They are not linked at all. Believe me, if they were, that would be so stupendously, fantastically, amazingly USEFUL in organising your life, that women like me would be celebrating in the streets on a daily basis, hugging lunar calendars with joy.
I mean just think about it... if the two things were linked, in January I could look up what the relevant phase of the moon will be in December and say things like "Ooh, I have to make an 9 hour train journey in December and really don't want to do it on a day I'll feel wretched, so let's not book it for the 13th, 14th or 15th..."
In my life I've had times where my cycle was as short as 21 days, and times where it was a long as 8 weeks.
Also, not all women menstruate at the same time, so why is the amount of light which is bouncing off the Moon towards Earth affecting different women in different ways? (Anyone who mentions menstruation being linked to tides needs to be taken to the seaside and slapped with wet fish until they realise the tide is NOT on a monthly cycle. Even the spring tides occur twice a lunar month!).
Basically the Moon has these effects on Earth and the creatures upon it:
- Gravitational Pull - this creates the tides
- Moonlight - the phases of the moon as seen from Earth. This means a bit of light to see by at night.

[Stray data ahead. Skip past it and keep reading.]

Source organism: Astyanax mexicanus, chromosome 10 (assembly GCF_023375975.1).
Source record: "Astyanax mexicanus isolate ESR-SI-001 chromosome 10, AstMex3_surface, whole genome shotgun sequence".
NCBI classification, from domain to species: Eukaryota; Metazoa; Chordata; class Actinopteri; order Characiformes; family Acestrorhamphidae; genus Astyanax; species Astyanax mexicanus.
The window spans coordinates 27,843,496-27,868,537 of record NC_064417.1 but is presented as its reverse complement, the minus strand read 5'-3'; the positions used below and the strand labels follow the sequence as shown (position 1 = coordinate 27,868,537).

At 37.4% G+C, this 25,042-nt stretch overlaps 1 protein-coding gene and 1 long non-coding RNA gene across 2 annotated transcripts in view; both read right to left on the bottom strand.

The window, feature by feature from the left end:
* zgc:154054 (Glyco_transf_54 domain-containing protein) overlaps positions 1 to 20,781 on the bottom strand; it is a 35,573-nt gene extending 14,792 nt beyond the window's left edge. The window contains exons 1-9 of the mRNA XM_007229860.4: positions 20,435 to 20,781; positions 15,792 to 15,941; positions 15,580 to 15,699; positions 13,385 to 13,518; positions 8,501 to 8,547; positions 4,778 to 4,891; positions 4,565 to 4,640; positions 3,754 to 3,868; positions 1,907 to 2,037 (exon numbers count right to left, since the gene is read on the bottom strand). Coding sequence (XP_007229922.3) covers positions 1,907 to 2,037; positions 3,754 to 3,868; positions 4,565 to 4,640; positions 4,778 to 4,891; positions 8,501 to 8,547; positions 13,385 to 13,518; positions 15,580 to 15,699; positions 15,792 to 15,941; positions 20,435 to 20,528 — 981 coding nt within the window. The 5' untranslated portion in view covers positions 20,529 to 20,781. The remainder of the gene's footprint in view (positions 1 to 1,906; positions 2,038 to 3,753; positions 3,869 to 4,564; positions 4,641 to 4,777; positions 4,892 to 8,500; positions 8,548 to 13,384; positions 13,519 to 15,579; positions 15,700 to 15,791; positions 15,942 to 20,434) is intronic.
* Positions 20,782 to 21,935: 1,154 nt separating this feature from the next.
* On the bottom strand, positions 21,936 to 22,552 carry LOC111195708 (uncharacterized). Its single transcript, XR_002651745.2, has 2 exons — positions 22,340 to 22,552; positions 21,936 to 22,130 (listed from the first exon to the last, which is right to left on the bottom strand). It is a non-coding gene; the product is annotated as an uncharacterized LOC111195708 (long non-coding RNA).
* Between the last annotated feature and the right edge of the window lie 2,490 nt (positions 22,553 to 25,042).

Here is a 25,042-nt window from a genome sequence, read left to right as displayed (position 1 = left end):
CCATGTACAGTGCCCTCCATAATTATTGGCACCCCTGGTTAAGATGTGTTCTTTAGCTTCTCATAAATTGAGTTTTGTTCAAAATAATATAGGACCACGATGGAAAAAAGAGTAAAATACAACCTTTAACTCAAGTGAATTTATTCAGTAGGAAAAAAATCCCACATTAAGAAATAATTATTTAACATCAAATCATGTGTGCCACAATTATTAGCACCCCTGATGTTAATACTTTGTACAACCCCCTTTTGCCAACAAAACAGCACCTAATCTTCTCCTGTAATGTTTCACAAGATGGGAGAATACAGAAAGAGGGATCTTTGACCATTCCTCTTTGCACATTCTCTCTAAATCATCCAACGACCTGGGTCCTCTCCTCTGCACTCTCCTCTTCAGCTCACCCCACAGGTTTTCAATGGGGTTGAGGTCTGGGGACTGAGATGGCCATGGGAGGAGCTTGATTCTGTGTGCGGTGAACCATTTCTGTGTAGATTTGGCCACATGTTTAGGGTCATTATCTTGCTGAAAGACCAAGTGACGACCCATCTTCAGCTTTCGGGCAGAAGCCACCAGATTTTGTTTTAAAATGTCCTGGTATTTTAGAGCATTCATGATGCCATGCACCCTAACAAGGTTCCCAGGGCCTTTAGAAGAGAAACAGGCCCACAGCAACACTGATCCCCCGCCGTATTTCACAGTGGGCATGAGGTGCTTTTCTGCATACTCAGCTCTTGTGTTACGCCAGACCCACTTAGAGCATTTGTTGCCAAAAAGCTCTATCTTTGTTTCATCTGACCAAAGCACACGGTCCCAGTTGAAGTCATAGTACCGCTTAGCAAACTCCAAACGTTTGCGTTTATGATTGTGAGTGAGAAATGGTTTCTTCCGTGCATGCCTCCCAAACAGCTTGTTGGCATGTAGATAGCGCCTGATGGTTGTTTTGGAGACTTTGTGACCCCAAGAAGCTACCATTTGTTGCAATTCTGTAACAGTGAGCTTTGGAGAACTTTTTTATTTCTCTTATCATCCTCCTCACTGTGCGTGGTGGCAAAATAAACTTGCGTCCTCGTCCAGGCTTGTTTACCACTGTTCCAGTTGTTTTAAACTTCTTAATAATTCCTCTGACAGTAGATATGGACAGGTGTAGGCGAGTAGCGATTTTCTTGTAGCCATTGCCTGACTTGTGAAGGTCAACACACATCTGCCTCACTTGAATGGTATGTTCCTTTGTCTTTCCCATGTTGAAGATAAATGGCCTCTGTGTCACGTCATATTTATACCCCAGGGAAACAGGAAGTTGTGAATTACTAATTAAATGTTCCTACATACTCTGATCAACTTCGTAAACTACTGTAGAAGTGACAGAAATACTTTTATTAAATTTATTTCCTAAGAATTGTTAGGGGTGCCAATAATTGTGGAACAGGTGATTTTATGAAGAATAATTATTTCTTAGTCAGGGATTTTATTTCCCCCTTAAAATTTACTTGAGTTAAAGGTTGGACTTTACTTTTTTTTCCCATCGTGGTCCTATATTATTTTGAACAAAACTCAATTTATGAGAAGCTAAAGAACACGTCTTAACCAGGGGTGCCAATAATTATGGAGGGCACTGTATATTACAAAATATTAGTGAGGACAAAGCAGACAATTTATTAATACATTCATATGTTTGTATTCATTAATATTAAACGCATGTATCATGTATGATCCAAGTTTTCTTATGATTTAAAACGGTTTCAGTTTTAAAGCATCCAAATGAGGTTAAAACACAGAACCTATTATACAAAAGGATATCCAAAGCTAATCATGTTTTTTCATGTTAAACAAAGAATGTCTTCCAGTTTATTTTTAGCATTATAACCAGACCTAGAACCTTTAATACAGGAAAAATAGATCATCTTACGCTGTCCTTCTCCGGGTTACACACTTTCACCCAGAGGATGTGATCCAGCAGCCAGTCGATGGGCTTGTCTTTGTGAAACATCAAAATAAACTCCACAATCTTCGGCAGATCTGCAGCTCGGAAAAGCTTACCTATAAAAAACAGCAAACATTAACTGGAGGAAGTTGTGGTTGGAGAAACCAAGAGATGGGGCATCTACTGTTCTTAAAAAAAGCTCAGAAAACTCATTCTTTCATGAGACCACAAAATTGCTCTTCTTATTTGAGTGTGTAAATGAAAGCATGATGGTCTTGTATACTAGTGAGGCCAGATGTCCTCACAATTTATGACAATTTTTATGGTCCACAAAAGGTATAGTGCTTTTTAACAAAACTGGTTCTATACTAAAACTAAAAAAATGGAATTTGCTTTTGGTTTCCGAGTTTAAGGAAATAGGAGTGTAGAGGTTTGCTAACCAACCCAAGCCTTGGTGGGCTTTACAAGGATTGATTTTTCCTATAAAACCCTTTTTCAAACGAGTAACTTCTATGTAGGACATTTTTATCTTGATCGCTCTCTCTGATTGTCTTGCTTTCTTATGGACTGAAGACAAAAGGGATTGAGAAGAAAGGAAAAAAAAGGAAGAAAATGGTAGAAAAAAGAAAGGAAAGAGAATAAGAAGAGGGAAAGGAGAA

Gravitational pull on the surface of the Earth is only affected by the Moon's (and Sun's) mass. The amount of light hitting the Moon and being reflected towards an observer on Earth does not increase or decrease the Moon's mass!
The tides operate on these cycles:
- In and out roughly twice daily. Approx every 12 hours 50 minutes.
- Spring tide (highest high tide and lowest low tide) twice a lunar month - every 14 days. This is caused by Moon + Sun's pull adding together.
- Neap tide (lowest high tide and highest low tide) twice a lunar month - again every 14 days. This is caused by Moon minus Sun's pull.
The phases of the moon are only linked to the state of the tide because the Sun's gravitational pull is involved. There is a good astronomy article on tides and the moon here. For example, spring tides occur a couple of days after the new moon and a couple of days after the full moon.
Sooooo... if you are suggesting that gravity causes menstruation, it should happen on a cycle matching the tides. Twice daily or twice a (lunar) month. And you'll need to explain why women's menstrual cycles don't alter in zero gravity.
If you are suggesting that moonlight causes menstruation, you'll have to explain:
- Why not all women have periods on the same phase of the moon?
- Why women have periods when the weather is too cloudy to see the moon?
- Why other, brighter sources of light - everything from the Sun to camp fires to light bulbs - don't have the same effect?
Animals which time things 'by the phase of the moon' are usually actually doing it by a combination of factors: the state of the tide, water temperature, number of daylight hours at that time of year, a benefit to the event happening at night, and so on.